Wednesday, September 28, 2011


When thinking about surveillance and watching, I kept also considering how identity fits into those concepts. I decided to use the idea of the Superhero as a metaphor for identity. My models are not literally representing the superheroes on their shirts, but the metaphor still stands. I considered how humans behave in today's technological age with all of the cameras and surveillance technology found everywhere. When we do not feel as though we are being watched, we may present ourselves in a less flashy manner. I used the idea of surveillance in the first half of each narrative and took photos of the models doing activities they would do in every day life, while not interacting with the camera. I then used the notion that the Superhero facade could represent the individual's public identity. The models interact fully with the camera and acknowledge that they are being watched. I asked them to perform, presenting themselves strongly to represent a public identity. I also kept in mind that those being observed change because they are being observed, in a psychological sense. In an article by Richard B. Woodward, he mentions "We like to watch and, in turn, don't mind being watched." I view this quote as entirely applicable to the superhero half of my series, while their non-observed identities would mind being watched. Conversely, Philip E. Agre discusses in his article "Surveillance and Capture,""the assumption that this "watching" is nondisruptive and surreptitious (except perhaps when going astray or issuing a threat)" Watching in the sense of surveillance is not necessarily nondisruptive, as many people begin to present their identities in a different manner because of it.   

Friday, September 16, 2011

Technological Evolution/Human Evolution

Library assistant Norweita Graham 
 displays a computer punch cardused in the 
library's check-out system in 1969.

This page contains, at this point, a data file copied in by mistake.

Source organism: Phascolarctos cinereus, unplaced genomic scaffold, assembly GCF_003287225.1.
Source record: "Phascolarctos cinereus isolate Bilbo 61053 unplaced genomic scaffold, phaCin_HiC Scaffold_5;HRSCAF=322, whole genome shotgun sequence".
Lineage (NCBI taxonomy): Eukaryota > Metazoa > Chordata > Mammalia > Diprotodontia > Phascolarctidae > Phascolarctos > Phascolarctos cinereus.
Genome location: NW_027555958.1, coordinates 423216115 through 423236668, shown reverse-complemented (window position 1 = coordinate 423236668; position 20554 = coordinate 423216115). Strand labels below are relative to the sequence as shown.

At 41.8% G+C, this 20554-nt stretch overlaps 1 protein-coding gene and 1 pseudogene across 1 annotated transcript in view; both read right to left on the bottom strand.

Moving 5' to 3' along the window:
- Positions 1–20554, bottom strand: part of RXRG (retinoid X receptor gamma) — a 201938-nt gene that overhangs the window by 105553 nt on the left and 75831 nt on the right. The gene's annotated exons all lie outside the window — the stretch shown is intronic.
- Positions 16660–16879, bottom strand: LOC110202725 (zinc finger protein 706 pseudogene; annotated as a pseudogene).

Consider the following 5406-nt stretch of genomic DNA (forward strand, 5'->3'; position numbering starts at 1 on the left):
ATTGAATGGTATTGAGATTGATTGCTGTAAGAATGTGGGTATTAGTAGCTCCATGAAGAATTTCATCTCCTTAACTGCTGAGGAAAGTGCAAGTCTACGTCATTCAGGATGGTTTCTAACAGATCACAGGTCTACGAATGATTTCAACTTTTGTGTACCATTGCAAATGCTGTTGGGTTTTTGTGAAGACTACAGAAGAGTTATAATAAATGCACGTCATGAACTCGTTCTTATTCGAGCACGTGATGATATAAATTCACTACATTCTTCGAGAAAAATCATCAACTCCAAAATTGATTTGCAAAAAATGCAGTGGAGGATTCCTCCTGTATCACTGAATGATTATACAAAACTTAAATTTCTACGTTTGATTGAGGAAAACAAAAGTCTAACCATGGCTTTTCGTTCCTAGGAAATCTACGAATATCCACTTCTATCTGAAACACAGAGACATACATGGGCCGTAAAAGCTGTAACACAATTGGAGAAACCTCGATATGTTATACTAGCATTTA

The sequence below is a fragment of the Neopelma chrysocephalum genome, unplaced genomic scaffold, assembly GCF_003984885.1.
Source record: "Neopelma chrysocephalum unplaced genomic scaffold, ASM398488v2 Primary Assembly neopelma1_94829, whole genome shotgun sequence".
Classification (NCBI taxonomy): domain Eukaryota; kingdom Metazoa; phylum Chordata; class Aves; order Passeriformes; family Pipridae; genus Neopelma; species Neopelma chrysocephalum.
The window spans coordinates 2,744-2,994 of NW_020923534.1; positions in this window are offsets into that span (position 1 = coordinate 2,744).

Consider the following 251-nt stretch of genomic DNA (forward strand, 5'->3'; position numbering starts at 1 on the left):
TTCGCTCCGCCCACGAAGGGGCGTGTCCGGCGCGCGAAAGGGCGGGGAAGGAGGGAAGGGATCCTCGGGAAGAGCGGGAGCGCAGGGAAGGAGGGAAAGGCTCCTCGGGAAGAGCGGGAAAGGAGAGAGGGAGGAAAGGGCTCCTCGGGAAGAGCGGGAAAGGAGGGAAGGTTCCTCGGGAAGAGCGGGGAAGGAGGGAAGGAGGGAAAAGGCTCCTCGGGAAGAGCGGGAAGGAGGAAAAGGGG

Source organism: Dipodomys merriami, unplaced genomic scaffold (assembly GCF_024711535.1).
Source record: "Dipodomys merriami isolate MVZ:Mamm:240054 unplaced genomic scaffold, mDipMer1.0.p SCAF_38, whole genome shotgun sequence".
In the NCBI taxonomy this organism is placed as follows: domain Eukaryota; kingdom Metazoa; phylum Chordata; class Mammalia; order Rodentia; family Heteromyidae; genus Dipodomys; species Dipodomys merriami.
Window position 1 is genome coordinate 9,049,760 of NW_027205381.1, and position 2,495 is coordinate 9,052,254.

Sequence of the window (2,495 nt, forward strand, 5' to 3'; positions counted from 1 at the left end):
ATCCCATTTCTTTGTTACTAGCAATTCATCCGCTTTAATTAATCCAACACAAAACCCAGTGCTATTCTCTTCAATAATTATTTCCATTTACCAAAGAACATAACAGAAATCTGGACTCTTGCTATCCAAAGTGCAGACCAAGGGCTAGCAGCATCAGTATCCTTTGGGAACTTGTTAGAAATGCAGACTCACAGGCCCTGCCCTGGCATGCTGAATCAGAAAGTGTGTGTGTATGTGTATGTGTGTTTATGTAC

As computer technology evolves, so do people. That is to say, it almost seems like people evolve around the commercial technology, rather than the general population causing the evolution of it. I found Lev Manovich’s discussion on the trends of Flickr and YouTube videos particularly interesting and supportive of this idea. He mentions an explosion within a few months’ time in 2007 of image activity on Flickr tripling. A few months is a long time; not many savvy computer users in 2011 would find that statistic surprising. I certainly did not feel surprised while reading that section of Lev Manovich’s article, however when I think back on that as a newer image hosting website in 2007, the statistic is far more impressive. Ted Nelson wrote Computer Lib/Dream Machines with the intention of making the Internet and computer technology easily understandable and accessible to the general population. I feel as though there is evidence of this success in the popularity of image and other hosting sites that are now easily accessible and user friendly. Even though I have lived through the advance of the Internet and have had Internet access for most of my life, I was hardly aware of its history. This thought returns to the concept that technology evolves us. Computer users are so focused on the technology of right now that technology of the past hardly enters their minds. Doug Engelbart mentions, “we suspect that improving the effectiveness of the individual as he operates in our society should be approached as a system-engineering problem,” which—while published in 1962—is directly applicable to the concept that technology has become the new system engineer.